Featured Events

Thursday 05 March

Digital Innovations and the Future of Journalism

Time: 7 pm to 8 pm

Contact: Laura Beatty · labeatty@loyno.edu · 504-865-3431

Location: Nunemaker Auditorium, 3rd Floor, Monroe Hall

Ricky Mathews, president and publisher of NOLA Media Group, will speak about how digital innovations are shaping journalism.

Astral Project Live

Time: 7:30 pm to 9:30 pm

Contact: Tony Dagradi · aadagrad@loyno.edu · (504)865-2144

Location: Danna Student Center Basement - Satchmo's

Cost: $10 Gen. Admission, $5 non-Loyola Students, LU Faculty/Staff, Fre Get Tickets

Astral Project Live at
Satchmo's in the Danna Student Center

Friday 06 March

"Work in the South" Conference

Time: 8 am to 5 pm

Contact: Andrea M. Agee · amagee@loyno.edu · 504-861 5501

Location: Loyola College of Law - 526 Pine St., Room 344, New Orleans 70118

Cost: $7.25 Get Tickets

“WORK IN THE SOUTH: Dixie Cotton, American Steel, and a Hurricane Named Katrina, a Reinvention of Bondage”

The Workplace Justice Project (WJP), in cooperation with the Gillis Long Poverty Law Center and the Loyola Journal of Public Interest Law (JPIL), is presenting a conference on Low-Wage Workers in the South, March 6-7, 2015 on the campus of Loyola College of Law in uptown New Orleans. Join us to address the challenges faced by low-wage workers in the South, and those who advocate and organize with and for them.

Keynote speaker Douglas Blackmon, author of Slavery by Another Name: The Re-Enslavement of Black Americans from the Civil War to WWII, will set the historical context for the conference as to why workers in the South are more vulnerable than workers in other regions. Southern states have lower densities of unionized workers, provide lower (or no) minimum wage standards, and have resisted regulations on employers. It is not coincidental that the most vulnerable workers in the southern states are predominantly African-American or from immigrant communities, nor that, among those low-wage workers who are not people of color, there is less affinity and affiliation by class than by race, a situation exploited by the power structure.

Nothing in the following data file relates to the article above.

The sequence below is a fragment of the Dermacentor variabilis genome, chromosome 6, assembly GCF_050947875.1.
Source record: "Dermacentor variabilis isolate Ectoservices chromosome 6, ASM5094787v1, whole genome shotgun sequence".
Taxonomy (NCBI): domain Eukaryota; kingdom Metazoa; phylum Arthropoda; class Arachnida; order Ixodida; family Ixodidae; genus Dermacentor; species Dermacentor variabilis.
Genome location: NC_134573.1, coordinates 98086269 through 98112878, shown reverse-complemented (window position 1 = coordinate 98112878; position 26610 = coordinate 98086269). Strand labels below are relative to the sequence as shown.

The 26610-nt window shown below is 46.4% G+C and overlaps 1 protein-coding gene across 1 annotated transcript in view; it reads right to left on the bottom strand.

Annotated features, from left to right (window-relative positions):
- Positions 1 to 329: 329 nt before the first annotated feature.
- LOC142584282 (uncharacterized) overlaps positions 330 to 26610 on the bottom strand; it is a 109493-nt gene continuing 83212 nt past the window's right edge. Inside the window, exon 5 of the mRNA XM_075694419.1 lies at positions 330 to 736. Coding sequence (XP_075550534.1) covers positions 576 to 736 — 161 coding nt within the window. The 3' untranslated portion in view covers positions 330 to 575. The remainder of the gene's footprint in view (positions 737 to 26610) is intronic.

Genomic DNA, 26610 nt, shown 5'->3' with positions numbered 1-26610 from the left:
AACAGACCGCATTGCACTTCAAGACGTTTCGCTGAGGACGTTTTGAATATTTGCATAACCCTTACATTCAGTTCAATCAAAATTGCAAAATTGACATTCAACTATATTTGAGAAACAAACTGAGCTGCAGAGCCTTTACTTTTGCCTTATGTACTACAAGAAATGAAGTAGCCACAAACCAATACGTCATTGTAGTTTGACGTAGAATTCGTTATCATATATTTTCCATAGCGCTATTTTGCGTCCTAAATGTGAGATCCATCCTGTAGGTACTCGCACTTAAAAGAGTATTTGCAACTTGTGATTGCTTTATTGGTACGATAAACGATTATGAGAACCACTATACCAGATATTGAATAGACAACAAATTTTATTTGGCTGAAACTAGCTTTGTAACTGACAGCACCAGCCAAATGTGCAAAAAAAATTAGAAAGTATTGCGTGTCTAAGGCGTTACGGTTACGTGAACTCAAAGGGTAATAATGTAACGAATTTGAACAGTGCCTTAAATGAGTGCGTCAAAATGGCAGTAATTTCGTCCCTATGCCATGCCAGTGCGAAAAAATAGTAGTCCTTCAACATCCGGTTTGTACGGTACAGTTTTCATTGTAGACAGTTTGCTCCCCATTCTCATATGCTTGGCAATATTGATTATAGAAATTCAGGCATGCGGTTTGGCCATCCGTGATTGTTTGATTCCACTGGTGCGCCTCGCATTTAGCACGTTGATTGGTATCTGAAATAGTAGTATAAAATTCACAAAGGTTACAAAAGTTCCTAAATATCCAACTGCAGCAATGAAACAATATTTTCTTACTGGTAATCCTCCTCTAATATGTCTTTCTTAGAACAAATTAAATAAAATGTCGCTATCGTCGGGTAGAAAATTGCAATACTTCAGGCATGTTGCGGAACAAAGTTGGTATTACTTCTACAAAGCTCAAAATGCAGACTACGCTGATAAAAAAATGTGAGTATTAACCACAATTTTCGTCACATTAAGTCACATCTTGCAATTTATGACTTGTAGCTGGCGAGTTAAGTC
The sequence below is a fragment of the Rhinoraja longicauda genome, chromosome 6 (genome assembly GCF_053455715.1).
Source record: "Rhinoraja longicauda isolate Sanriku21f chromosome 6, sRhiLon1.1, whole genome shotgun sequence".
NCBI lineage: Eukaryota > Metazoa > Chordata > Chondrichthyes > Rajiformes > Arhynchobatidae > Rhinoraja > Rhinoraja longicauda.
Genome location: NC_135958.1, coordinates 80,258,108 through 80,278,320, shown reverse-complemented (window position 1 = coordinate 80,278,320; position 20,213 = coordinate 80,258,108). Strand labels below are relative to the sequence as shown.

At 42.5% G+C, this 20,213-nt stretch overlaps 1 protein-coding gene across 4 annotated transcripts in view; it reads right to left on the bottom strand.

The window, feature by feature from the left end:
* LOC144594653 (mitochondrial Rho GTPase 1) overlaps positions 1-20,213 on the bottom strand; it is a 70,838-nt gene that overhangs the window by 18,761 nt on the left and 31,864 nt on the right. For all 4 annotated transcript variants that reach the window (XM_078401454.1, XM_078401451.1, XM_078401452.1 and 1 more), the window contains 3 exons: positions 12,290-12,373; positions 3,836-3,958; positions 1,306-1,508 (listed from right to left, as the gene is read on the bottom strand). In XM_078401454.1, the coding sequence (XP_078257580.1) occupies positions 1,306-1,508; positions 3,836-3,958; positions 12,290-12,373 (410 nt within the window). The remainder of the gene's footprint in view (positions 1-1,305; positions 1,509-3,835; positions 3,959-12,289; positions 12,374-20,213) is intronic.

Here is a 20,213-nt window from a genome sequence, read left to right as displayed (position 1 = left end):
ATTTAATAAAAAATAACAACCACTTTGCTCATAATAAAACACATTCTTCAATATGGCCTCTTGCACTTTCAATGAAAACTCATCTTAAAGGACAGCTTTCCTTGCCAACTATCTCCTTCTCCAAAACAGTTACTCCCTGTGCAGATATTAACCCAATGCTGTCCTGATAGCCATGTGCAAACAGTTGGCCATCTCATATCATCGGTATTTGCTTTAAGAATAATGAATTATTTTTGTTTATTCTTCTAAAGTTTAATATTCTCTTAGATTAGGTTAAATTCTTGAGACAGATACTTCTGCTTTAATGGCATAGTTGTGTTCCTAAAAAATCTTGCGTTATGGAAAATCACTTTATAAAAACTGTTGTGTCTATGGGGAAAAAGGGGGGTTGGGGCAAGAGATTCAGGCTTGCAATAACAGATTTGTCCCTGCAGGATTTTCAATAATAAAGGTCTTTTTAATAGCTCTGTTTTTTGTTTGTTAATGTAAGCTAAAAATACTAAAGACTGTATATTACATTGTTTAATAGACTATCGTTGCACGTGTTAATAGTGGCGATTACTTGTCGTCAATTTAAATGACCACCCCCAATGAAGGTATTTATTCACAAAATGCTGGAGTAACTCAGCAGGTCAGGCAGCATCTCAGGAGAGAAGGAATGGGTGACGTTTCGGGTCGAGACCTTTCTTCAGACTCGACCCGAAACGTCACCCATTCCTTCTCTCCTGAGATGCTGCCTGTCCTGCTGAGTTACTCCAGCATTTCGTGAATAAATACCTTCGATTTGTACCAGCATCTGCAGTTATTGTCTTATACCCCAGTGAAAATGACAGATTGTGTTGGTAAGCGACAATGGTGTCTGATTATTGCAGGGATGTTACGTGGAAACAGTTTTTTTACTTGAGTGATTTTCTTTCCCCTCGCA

Day one of the conference will look at mapping the current landscape: who are the workers and what factors make them vulnerable, followed by discussions as to solutions to the most significant challenges that keep these workers in low-wage, exploitative conditions. The second day will be a more hands-on look at how to make systemic changes in the region, beginning with a power analysis and looking at multiple strategies for solutions, including litigation, the usefulness of workers’ centers, and the need for policy changes.

http://wjpnola.org/event/work-in-the-south-conference/

http://www.loyno.edu/news/story/2015/1/29/3570

Loyola Jazz Fest: Loyola Faculty Jazz Ensemble

Time: 4:30 pm to 6 pm

Contact: Gordon Towell · gltowell@loyno.edu · (504) 865-3037

Location: Roussel Performance Hall, 2nd Floor, Comm./Music Complex

The Loyola Faculty Jazz Ensemble presents a free, public performance as part of the 46th annual Loyola Jazz Festival.

A schedule of events can be found here.

Saturday 07 March

"Work in the South" Conference

Time: 8 am to 5 pm

Contact: Andrea M. Agee · amagee@loyno.edu · 504-861 5501

Location: Loyola College of Law - 526 Pine St., Room 344, New Orleans 70118

Cost: $7.25 Get Tickets

“WORK IN THE SOUTH: Dixie Cotton, American Steel, and a Hurricane Named Katrina, a Reinvention of Bondage”

The Workplace Justice Project (WJP), in cooperation with the Gillis Long Poverty Law Center and the Loyola Journal of Public Interest Law (JPIL), is presenting a conference on Low-Wage Workers in the South, March 6-7, 2015 on the campus of Loyola College of Law in uptown New Orleans. Join us to address the challenges faced by low-wage workers in the South, and those who advocate and organize with and for them.

Keynote speaker Douglas Blackmon, author of Slavery by Another Name: The Re-Enslavement of Black Americans from the Civil War to WWII, will set the historical context for the conference as to why workers in the South are more vulnerable than workers in other regions. Southern states have lower densities of unionized workers, provide lower (or no) minimum wage standards, and have resisted regulations on employers. It is not coincidental that the most vulnerable workers in the southern states are predominantly African-American or from immigrant communities, nor that, among those low-wage workers who are not people of color, there is less affinity and affiliation by class than by race, a situation exploited by the power structure.